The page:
This study describes the visual perception and visual-motor performance of a sample of South African five-year-old, English-speaking children by means of the Beery VMI-6, DTVP-3 and TVPS-3 visual perceptual tests. The findings provide occupational therapists using these tests with evidence of how the norms of the South African study sample compare to those of the American normative sample. Although these tests are considered as standardised measuring instruments, commonly used internationally, it is evident that certain aspects of these tests are unsuitable in its current state. While no context-specific visual perceptual measuring instruments instrument is currently available in South Africa, occupational therapists should be mindful of the manner in which they use these tests, interpret results and make recommendations for practice.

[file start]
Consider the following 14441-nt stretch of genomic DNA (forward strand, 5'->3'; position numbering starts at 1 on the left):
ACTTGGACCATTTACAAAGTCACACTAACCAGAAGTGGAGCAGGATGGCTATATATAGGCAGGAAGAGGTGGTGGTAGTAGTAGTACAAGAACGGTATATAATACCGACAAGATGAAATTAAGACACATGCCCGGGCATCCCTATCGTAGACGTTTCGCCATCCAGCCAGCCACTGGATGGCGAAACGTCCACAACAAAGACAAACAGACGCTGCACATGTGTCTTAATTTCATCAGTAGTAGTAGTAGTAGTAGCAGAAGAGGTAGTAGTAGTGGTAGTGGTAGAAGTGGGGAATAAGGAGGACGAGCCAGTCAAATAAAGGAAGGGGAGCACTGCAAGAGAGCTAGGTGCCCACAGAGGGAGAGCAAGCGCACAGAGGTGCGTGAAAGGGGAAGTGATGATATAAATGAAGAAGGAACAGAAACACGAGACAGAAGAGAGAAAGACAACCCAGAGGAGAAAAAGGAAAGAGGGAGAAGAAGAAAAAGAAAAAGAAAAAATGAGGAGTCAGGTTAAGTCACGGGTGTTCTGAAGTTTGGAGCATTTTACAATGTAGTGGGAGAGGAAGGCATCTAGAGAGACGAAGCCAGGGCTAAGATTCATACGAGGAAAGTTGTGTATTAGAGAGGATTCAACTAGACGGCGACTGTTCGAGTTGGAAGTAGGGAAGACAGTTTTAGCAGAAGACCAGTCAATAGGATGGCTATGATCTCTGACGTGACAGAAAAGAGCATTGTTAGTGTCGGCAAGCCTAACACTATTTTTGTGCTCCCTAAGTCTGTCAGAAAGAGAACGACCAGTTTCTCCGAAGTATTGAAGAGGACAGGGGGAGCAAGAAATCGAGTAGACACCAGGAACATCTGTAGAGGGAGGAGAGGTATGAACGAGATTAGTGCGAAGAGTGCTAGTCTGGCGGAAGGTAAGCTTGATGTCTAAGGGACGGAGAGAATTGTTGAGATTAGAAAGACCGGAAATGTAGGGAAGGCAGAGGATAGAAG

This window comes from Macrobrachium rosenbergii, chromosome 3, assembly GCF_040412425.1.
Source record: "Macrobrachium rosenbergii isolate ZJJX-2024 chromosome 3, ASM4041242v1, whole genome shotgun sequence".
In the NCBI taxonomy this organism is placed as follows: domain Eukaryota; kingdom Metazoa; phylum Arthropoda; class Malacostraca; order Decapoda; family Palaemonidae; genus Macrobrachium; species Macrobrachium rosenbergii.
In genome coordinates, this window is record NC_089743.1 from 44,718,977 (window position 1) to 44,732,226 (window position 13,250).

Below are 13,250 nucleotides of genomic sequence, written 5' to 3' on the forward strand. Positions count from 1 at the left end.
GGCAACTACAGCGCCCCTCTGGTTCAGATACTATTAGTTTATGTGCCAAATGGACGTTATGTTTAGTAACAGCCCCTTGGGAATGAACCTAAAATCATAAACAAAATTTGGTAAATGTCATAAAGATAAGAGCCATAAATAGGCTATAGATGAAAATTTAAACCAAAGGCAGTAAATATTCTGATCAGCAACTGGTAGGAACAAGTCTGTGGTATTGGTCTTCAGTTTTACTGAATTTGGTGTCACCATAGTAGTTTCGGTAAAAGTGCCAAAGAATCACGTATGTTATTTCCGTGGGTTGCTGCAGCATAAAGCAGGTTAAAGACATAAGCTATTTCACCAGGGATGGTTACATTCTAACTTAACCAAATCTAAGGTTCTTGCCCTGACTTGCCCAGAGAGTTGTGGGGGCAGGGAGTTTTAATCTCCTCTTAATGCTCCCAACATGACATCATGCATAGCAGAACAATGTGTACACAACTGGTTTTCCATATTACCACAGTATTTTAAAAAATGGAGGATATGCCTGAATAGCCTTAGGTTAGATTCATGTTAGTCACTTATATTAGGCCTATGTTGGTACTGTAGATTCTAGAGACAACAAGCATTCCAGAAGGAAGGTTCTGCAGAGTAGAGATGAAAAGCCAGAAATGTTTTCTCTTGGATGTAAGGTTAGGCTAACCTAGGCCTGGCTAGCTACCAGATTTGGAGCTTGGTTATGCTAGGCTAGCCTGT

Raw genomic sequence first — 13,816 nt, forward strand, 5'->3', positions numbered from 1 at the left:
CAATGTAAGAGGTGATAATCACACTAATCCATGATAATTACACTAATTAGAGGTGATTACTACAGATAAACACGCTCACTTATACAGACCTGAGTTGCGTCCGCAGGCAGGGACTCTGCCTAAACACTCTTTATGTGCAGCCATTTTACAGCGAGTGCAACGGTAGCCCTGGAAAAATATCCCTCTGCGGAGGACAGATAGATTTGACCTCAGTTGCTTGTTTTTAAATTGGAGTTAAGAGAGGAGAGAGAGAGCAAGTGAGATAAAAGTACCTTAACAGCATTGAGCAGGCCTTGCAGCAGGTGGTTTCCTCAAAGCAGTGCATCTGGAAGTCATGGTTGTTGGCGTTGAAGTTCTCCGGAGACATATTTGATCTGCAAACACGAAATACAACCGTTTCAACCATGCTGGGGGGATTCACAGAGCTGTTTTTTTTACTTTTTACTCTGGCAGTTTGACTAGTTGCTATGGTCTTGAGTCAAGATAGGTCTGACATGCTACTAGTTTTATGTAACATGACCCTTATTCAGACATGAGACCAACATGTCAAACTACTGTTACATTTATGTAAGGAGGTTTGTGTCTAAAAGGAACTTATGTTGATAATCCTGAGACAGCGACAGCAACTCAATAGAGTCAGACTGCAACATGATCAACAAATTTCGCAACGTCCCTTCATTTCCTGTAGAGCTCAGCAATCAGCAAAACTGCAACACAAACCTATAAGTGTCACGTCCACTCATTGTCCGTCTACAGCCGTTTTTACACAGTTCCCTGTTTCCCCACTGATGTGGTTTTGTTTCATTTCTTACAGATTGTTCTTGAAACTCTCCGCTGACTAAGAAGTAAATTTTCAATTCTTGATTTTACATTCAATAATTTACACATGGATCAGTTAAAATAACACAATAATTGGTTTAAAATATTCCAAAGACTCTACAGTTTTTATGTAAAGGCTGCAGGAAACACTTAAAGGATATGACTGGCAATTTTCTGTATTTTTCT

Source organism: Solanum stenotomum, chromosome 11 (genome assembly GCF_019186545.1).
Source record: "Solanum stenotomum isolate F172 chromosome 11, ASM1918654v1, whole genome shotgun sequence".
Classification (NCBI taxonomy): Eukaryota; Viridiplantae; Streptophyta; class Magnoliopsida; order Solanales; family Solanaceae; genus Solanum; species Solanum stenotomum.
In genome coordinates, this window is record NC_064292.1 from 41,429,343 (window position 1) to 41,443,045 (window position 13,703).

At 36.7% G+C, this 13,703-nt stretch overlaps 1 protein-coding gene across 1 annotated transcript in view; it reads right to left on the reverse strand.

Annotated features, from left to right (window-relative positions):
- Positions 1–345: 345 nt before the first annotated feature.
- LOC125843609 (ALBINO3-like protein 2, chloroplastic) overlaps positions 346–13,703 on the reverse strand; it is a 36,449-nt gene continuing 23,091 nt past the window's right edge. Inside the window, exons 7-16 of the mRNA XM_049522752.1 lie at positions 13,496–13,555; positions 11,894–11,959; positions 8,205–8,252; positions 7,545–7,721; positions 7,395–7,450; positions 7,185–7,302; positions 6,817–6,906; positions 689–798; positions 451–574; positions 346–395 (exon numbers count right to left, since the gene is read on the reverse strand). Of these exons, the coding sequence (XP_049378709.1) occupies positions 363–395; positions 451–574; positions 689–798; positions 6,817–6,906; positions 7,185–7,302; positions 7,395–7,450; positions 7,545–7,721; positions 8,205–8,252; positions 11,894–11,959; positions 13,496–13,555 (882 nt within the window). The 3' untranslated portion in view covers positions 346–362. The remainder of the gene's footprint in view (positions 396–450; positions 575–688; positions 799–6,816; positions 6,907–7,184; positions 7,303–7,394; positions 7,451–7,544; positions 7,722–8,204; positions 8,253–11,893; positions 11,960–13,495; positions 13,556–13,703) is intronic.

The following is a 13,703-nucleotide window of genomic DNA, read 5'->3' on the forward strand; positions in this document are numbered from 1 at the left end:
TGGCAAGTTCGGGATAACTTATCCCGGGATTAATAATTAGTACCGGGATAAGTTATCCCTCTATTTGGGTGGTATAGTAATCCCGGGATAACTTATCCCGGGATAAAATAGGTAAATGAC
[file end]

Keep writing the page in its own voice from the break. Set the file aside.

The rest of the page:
The participants, their parents and school staff; Dr Daleen Struwig, medical writer/editor, Faculty of Health Sciences, University of the Free State, for technical and editorial preparation of the manuscript.